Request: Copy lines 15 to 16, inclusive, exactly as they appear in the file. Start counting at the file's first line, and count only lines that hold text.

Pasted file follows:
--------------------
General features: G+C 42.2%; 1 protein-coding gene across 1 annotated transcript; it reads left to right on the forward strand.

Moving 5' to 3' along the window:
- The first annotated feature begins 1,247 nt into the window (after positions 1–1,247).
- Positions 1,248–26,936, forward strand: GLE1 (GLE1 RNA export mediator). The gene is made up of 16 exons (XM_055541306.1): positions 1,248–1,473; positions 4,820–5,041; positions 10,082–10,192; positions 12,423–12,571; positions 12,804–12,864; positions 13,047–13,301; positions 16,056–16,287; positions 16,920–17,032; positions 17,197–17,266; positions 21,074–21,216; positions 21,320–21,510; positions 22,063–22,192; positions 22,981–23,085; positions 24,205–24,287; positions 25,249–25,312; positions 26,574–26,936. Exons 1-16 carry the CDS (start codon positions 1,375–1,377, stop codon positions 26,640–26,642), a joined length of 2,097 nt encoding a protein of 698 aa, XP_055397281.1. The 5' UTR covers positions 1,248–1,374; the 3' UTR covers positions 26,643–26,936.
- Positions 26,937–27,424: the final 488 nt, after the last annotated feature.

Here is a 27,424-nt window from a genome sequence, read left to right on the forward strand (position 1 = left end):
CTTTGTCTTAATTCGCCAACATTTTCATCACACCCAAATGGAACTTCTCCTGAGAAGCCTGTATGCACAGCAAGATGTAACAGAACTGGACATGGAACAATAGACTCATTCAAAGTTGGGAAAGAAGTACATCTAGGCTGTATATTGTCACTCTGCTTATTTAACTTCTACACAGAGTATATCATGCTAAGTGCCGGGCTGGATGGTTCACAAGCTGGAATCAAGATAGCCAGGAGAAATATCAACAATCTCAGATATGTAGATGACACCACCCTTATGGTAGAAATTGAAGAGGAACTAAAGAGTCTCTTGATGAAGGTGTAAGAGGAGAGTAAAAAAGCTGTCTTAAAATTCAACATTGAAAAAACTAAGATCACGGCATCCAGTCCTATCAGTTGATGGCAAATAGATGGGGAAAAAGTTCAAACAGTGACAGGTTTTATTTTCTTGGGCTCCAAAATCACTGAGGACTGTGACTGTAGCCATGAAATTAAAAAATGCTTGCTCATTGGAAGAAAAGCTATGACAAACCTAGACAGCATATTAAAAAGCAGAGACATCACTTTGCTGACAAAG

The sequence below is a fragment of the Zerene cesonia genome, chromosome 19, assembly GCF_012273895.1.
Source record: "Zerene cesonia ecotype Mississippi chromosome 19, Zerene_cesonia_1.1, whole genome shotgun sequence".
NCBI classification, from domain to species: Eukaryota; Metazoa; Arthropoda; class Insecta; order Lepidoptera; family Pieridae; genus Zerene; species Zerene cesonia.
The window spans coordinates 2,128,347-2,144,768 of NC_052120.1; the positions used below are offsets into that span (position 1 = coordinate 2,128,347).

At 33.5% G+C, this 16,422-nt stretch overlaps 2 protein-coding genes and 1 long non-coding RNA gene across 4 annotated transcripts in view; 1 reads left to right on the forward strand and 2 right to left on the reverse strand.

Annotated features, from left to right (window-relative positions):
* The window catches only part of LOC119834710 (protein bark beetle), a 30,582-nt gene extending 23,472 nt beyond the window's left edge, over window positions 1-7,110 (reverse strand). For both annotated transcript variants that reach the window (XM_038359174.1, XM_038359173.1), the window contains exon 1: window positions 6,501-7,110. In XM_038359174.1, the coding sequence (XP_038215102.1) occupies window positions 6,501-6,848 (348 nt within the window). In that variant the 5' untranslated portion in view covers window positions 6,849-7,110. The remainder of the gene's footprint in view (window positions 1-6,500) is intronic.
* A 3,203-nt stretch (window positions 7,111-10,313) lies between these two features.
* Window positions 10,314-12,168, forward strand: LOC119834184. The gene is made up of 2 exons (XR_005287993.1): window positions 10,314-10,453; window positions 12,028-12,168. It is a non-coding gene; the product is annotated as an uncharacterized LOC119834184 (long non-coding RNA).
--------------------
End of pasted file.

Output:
* A 3,203-nt stretch (window positions 7,111-10,313) lies between these two features.
* Window positions 10,314-12,168, forward strand: LOC119834184. The gene is made up of 2 exons (XR_005287993.1): window positions 10,314-10,453; window positions 12,028-12,168. It is a non-coding gene; the product is annotated as an uncharacterized LOC119834184 (long non-coding RNA).